The presence of a third party generally bars the invocation of the privilege, State v. Gordon, 197 Conn. 413, 423-24 (1985). If, however, the third party is an agent or employee of the client or attorney involved with or necessary to the giving of legal advice, State v. Gordon, supra, or an expert retained by counsel, State v. Toste, 178 Conn. 626, 628 (1979); or certain officers or employees (including in-house counsel) of the client, Shew v. Freedom of Information Commission, 245 Conn. 149, 158 n. 11 (1998); the privilege survives. As discussed below, the privilege is not waived if other clients or counsel with a common interest in the action are present.
Connecticut extends the attorney-client privilege to corporate entities. Shew v. Freedom of Information Commission, 245 Conn. 149, 158 (1998). For a corporation to invoke the privilege, “’(1) the attorney must be acting in a professional capacity for the [corporation], (2) the [communication] must be made to the attorney by current employees or officials of the [corporation], (3) the [communication] must relate to the legal advice sought by the [corporation] from the attorney, and (4) the [communication] must be made in confidence.’” Blumenthal v. Kimber, supra, 265 Conn. at 10-11.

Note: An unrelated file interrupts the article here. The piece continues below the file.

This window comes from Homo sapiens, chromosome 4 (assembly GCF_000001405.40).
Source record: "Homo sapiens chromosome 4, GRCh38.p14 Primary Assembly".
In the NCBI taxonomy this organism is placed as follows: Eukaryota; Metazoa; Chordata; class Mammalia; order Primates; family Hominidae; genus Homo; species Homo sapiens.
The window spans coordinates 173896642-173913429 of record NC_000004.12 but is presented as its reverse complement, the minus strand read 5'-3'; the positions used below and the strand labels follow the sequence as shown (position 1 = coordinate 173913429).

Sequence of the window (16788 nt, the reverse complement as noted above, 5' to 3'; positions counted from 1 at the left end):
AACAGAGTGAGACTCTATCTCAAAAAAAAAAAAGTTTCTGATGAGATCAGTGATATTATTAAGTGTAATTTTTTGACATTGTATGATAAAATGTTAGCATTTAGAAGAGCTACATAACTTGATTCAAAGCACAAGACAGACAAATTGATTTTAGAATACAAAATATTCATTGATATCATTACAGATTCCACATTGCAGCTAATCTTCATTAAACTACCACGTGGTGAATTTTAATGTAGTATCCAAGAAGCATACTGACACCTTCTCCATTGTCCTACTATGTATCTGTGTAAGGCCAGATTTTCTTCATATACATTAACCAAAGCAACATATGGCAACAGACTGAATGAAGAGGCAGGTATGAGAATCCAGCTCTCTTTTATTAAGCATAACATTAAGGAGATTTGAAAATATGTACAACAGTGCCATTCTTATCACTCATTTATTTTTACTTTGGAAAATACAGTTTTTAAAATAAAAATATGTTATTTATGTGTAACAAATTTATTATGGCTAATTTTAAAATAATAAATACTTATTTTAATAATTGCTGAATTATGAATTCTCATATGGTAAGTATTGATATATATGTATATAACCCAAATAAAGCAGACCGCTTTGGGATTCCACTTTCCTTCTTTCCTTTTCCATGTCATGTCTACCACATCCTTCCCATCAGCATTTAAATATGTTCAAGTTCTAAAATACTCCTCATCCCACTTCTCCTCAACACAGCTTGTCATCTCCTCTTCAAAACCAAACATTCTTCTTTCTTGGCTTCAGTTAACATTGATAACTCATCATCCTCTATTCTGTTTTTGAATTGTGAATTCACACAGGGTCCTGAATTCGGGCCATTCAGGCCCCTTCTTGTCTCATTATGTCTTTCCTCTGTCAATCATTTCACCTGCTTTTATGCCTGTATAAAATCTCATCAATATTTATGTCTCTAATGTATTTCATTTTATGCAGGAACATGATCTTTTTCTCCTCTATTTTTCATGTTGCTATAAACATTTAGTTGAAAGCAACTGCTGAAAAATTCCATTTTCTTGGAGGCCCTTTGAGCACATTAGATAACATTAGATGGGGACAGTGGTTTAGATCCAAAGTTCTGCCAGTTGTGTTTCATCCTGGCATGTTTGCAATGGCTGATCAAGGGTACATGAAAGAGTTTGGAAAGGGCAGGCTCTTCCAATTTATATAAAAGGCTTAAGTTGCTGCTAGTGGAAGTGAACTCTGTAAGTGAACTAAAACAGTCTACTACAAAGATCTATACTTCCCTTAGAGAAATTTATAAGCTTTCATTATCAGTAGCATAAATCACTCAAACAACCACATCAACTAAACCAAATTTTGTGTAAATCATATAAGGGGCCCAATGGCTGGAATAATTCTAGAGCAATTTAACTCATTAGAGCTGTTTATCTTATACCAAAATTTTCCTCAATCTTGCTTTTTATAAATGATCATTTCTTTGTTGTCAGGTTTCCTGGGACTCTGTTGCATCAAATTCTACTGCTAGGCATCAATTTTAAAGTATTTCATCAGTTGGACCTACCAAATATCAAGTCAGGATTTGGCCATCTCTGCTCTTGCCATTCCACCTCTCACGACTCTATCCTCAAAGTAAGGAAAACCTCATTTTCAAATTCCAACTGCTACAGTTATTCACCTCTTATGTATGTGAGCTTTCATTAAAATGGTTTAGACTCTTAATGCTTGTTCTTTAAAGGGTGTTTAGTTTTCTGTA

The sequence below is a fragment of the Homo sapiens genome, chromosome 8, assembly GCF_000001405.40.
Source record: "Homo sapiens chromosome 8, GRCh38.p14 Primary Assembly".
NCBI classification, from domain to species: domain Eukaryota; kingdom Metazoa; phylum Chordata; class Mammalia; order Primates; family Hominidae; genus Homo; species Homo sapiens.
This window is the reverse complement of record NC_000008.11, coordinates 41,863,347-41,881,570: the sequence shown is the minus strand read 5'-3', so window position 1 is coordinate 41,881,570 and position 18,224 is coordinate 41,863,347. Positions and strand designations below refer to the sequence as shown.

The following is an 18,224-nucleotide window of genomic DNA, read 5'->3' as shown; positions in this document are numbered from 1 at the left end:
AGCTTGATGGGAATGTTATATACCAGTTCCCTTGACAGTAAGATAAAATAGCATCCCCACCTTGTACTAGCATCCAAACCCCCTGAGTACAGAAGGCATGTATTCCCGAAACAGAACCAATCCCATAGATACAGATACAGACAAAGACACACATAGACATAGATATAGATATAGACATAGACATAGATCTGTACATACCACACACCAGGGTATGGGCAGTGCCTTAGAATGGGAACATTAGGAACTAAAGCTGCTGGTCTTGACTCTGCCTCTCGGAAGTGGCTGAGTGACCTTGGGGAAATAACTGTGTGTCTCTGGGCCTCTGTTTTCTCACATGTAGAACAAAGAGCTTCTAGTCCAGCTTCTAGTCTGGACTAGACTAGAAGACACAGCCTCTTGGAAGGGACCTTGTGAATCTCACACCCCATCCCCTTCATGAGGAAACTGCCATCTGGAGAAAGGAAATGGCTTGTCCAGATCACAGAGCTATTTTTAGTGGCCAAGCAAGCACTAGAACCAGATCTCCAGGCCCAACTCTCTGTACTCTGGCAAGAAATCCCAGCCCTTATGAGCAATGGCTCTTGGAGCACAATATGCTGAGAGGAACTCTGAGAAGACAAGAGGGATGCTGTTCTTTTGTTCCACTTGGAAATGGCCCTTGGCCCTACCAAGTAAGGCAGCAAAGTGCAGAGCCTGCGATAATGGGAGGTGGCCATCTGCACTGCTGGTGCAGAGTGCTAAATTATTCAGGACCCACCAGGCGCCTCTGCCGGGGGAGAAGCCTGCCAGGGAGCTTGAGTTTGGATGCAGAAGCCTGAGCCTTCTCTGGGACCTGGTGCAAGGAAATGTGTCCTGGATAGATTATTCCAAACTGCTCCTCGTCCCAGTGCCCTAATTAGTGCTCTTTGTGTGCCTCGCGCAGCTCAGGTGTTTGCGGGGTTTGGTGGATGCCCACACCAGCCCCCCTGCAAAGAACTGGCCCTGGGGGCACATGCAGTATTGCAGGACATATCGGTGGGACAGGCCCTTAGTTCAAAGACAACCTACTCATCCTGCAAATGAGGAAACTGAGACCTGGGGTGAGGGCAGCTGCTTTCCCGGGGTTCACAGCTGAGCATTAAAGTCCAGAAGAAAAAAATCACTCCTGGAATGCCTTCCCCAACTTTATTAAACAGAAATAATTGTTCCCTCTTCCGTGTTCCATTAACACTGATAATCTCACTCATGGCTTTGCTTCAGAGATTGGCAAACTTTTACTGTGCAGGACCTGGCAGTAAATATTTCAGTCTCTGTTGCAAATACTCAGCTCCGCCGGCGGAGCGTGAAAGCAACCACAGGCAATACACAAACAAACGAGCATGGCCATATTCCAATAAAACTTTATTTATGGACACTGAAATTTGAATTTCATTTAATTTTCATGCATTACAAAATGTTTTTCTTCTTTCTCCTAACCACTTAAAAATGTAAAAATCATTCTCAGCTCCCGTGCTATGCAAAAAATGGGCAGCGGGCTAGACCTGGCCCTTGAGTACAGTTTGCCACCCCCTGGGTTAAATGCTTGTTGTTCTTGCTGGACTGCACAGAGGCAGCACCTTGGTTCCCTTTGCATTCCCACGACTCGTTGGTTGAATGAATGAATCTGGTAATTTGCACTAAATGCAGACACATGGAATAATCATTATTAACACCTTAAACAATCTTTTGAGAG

II. Does the jurisdiction recognize/preserve the attorney-privilege for communications among co-defendants in joint-defense or common-interest situations? If so, what are the requirements for establishing two or more co-defendants’ communications qualify?